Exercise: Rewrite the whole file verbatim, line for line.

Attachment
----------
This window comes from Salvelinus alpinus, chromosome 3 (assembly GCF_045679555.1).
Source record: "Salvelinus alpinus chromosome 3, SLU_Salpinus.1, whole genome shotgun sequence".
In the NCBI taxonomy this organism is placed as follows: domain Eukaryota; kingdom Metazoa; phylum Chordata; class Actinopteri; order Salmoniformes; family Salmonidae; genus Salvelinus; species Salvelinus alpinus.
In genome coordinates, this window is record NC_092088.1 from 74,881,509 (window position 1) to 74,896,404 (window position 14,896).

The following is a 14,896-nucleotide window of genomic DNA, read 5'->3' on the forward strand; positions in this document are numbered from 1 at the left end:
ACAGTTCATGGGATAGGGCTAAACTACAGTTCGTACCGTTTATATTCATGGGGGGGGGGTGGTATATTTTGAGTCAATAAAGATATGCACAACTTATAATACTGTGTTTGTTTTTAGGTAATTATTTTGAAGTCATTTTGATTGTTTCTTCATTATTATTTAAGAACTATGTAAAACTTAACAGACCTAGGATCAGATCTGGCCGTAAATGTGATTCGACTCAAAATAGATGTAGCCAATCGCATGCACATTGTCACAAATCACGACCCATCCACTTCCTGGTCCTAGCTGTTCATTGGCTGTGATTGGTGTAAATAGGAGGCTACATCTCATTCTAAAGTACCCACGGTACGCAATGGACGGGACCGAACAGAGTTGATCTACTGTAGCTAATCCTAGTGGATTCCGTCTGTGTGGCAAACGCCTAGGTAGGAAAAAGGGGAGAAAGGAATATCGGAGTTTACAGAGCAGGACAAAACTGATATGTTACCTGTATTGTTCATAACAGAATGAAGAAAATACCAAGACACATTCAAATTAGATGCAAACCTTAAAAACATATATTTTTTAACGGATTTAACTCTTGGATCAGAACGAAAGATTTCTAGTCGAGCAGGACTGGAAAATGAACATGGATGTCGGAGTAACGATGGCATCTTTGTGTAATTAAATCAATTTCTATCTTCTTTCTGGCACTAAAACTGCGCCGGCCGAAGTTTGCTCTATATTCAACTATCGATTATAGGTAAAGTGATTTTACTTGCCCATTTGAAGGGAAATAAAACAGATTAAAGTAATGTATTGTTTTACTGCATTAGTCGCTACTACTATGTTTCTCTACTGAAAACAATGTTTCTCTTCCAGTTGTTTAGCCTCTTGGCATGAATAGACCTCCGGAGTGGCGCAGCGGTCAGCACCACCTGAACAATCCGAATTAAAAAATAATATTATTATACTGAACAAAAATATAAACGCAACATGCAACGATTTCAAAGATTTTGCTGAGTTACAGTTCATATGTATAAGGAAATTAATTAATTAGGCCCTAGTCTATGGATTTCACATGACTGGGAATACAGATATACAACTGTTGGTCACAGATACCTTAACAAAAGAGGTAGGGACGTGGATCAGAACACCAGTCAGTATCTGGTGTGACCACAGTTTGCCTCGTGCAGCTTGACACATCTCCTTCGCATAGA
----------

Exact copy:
This window comes from Salvelinus alpinus, chromosome 3 (assembly GCF_045679555.1).
Source record: "Salvelinus alpinus chromosome 3, SLU_Salpinus.1, whole genome shotgun sequence".
In the NCBI taxonomy this organism is placed as follows: domain Eukaryota; kingdom Metazoa; phylum Chordata; class Actinopteri; order Salmoniformes; family Salmonidae; genus Salvelinus; species Salvelinus alpinus.
In genome coordinates, this window is record NC_092088.1 from 74,881,509 (window position 1) to 74,896,404 (window position 14,896).

The following is a 14,896-nucleotide window of genomic DNA, read 5'->3' on the forward strand; positions in this document are numbered from 1 at the left end:
ACAGTTCATGGGATAGGGCTAAACTACAGTTCGTACCGTTTATATTCATGGGGGGGGGGTGGTATATTTTGAGTCAATAAAGATATGCACAACTTATAATACTGTGTTTGTTTTTAGGTAATTATTTTGAAGTCATTTTGATTGTTTCTTCATTATTATTTAAGAACTATGTAAAACTTAACAGACCTAGGATCAGATCTGGCCGTAAATGTGATTCGACTCAAAATAGATGTAGCCAATCGCATGCACATTGTCACAAATCACGACCCATCCACTTCCTGGTCCTAGCTGTTCATTGGCTGTGATTGGTGTAAATAGGAGGCTACATCTCATTCTAAAGTACCCACGGTACGCAATGGACGGGACCGAACAGAGTTGATCTACTGTAGCTAATCCTAGTGGATTCCGTCTGTGTGGCAAACGCCTAGGTAGGAAAAAGGGGAGAAAGGAATATCGGAGTTTACAGAGCAGGACAAAACTGATATGTTACCTGTATTGTTCATAACAGAATGAAGAAAATACCAAGACACATTCAAATTAGATGCAAACCTTAAAAACATATATTTTTTAACGGATTTAACTCTTGGATCAGAACGAAAGATTTCTAGTCGAGCAGGACTGGAAAATGAACATGGATGTCGGAGTAACGATGGCATCTTTGTGTAATTAAATCAATTTCTATCTTCTTTCTGGCACTAAAACTGCGCCGGCCGAAGTTTGCTCTATATTCAACTATCGATTATAGGTAAAGTGATTTTACTTGCCCATTTGAAGGGAAATAAAACAGATTAAAGTAATGTATTGTTTTACTGCATTAGTCGCTACTACTATGTTTCTCTACTGAAAACAATGTTTCTCTTCCAGTTGTTTAGCCTCTTGGCATGAATAGACCTCCGGAGTGGCGCAGCGGTCAGCACCACCTGAACAATCCGAATTAAAAAATAATATTATTATACTGAACAAAAATATAAACGCAACATGCAACGATTTCAAAGATTTTGCTGAGTTACAGTTCATATGTATAAGGAAATTAATTAATTAGGCCCTAGTCTATGGATTTCACATGACTGGGAATACAGATATACAACTGTTGGTCACAGATACCTTAACAAAAGAGGTAGGGACGTGGATCAGAACACCAGTCAGTATCTGGTGTGACCACAGTTTGCCTCGTGCAGCTTGACACATCTCCTTCGCATAGA